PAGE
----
Supriya Ghosh

Achstetten Castle

Updated on
Share on FacebookTweet on TwitterShare on LinkedIn
Type  Mansion
Open to the public  No
Code  DE-BW
Built  1795–1797
Achstetten Castle httpsuploadwikimediaorgwikipediacommonsthu
Occupants  Count Reuttner von Weyll
Height  503 m (meters above sea level (NHN))

Achstetten castle


Achstetten Castle is a classicist mansion in the southern German municipality of Achstetten in Upper Swabia.

Contents

Location

Achstetten Castle is located at an elevation of about 503 m in the southern part of the municipality close to the parish church St Oswald and Agatha, the 18th-century country inn Rössle and the local town hall. The castle is situated on the edge of the valley of the river Rot to the east, and an elevated plain leading to the valley of the river Rottum to the west.

Appearance

Achstetten Castle is a spacious three-storey building in classicist style with a risalit in its centre. Two wings are loosely attached to the main structure at a right angle. These two wings function as economy buildings. On three sides the castle is surrounded by a large park, which is home to an enclosure where fallow deer are kept. The main access to the castle is by a driveway measuring about 150 metres (490 ft) long. Noteworthy of the interior are a classicist staircase, 19th century furniture, an iron stove from 1798, portraits of the Freyberg family and a porcelain collection. A raised and roofed passageway on wooden pillars connects the castle to the nearby church. This passageway has a length of approximately 100 metres (330 ft). Passageways of this kind, which enabled the lord of the castle and his family to enter the church without being subject to the weather, were not uncommon; remnants of such a construction can also be seen at Großlaupheim Castle.

History

A castle in Achstetten was first mentioned ion 1386. In a description dating from 1449, the castle is said to be a tall building, surrounded by moats and having two bridges. The castle was looted and burnt to the ground during the German Peasants' War in 1525 by members of the local peasant army, the Baltringer Haufe. A new castle was erected in 1583 which was described in 1620 by the visiting abbot of Ochsenhausen Abbey as a splendid palace.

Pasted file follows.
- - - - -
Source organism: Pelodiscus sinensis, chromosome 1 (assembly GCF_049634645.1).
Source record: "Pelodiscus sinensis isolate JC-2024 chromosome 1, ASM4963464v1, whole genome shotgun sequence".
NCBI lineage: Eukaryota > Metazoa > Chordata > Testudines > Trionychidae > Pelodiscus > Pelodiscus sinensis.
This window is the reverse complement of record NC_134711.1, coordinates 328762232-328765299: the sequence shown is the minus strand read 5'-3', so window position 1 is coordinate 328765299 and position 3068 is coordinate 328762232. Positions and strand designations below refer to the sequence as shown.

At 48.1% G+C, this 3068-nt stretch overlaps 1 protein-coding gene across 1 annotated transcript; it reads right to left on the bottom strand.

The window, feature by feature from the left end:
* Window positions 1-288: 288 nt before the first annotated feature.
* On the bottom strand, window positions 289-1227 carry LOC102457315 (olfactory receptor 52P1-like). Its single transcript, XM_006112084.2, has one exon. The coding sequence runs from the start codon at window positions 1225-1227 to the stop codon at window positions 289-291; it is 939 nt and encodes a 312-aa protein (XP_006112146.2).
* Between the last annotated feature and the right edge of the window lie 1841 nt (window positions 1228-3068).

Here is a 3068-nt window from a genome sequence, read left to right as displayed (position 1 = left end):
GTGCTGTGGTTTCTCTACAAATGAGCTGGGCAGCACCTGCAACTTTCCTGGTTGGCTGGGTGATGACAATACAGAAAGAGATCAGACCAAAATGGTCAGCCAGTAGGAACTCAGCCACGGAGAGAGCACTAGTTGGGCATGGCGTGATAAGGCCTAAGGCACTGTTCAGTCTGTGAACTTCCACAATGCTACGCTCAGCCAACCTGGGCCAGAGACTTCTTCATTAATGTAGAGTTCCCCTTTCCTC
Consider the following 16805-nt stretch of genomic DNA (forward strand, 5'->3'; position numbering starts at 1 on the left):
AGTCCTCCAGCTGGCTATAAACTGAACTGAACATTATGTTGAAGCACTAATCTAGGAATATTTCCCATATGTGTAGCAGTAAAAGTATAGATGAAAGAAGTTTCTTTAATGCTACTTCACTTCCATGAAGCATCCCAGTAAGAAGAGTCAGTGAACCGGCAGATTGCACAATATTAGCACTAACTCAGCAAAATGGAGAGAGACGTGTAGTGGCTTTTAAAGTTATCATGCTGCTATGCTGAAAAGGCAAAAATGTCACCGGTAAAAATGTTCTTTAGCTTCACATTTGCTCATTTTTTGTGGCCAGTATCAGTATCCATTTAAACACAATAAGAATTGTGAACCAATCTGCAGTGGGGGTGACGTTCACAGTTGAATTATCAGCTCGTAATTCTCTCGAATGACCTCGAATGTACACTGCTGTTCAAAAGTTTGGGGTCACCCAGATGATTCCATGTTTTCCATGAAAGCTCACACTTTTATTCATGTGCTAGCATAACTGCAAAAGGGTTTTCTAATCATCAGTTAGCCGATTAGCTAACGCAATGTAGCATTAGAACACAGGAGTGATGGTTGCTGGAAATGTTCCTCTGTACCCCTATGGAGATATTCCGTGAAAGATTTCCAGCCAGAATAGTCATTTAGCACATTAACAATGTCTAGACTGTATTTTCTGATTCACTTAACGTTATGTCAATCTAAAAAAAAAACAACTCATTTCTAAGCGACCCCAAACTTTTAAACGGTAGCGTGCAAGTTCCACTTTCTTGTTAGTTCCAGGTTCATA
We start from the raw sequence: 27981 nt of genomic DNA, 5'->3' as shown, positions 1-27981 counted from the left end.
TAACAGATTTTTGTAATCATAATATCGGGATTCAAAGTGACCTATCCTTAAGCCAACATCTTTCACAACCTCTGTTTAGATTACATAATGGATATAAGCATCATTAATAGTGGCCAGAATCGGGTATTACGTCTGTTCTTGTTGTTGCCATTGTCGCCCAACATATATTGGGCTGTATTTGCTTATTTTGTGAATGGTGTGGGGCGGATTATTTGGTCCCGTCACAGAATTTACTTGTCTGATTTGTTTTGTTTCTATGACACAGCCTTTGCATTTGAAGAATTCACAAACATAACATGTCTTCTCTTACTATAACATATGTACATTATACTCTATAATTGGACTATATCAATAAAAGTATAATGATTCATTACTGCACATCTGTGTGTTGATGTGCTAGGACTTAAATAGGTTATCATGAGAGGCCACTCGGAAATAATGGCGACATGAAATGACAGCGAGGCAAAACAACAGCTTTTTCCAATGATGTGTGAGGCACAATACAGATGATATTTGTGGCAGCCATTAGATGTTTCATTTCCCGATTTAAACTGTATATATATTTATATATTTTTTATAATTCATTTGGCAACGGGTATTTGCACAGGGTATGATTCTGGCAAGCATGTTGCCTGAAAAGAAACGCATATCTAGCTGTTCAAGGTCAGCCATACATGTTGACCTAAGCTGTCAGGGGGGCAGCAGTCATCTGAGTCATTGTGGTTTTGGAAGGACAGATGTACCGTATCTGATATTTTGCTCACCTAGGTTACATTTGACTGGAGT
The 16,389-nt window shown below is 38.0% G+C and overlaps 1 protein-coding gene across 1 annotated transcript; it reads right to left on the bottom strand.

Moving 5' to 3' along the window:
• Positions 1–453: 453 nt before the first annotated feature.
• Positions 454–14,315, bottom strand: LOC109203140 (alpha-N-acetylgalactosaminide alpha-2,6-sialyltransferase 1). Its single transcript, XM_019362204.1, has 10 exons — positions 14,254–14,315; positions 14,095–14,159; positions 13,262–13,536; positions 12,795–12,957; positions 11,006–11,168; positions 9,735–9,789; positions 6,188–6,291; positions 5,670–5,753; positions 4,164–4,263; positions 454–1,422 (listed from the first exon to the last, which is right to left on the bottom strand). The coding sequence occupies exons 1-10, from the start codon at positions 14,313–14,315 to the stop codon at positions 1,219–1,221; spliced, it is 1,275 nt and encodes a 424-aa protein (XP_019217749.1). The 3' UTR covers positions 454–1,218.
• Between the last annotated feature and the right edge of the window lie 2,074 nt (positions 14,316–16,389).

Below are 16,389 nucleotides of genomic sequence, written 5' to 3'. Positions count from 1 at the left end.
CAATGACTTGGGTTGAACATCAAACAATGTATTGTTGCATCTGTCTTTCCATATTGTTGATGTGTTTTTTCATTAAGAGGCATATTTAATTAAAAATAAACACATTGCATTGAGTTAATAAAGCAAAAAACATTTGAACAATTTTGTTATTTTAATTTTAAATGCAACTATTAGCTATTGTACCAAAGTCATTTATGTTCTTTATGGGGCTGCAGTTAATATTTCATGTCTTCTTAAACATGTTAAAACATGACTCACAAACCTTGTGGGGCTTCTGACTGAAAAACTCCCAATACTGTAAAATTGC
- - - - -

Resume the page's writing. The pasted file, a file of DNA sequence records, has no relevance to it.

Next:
By around 1750 it consisted of an inner yard, surrounded by a large building which contained the stables, a derelict barn and a gate on the ground floor, the granary in the attic and living quarters in between. To the left of the gate there was a prison building and the dairy whereas on the right hand side of the gate more stables for cattle and sheep were located. In the outer yard stood the building allocated to the Vogt as well as a barn. The castle and its gardens were surrounded by a tall hedge which functioned as a living wall.

The original castle was owned by the barons of Freyberg until 1639 after which time it changed hands several times before being bought by Baron Beat Conrad Reuttner von Weyl in 1795. He had the current castle built in 1794–1796. The architect was Franz Anton Bagnato. The building works started one year before the actual contract of sale was signed. Beat Conrad Reuttner von Weyl must therefore have been quite certain of his future acquisition. During the first half of the 19th century, the pond and the moats that surrounded the previous castle were drained and turned into a park. Most recently restoration works at the castle took place in 1982 and 1983. In 1996 a fountain, which already appeared in the original plans by Bagnato, was erected in the castle yard.

Current use

Achstetten Castle and its estate are in the possession of the family Reuttner von Weyl who still reside at the castle. It is also home to the offices for the administration and the management of the estate. The castle is in private hands and not accessible to the public.

References

Achstetten Castle Wikipedia


Similar Topics
Comin Round the Mountain (1940 film)
Isidingo
Anthony Mascolo
Topics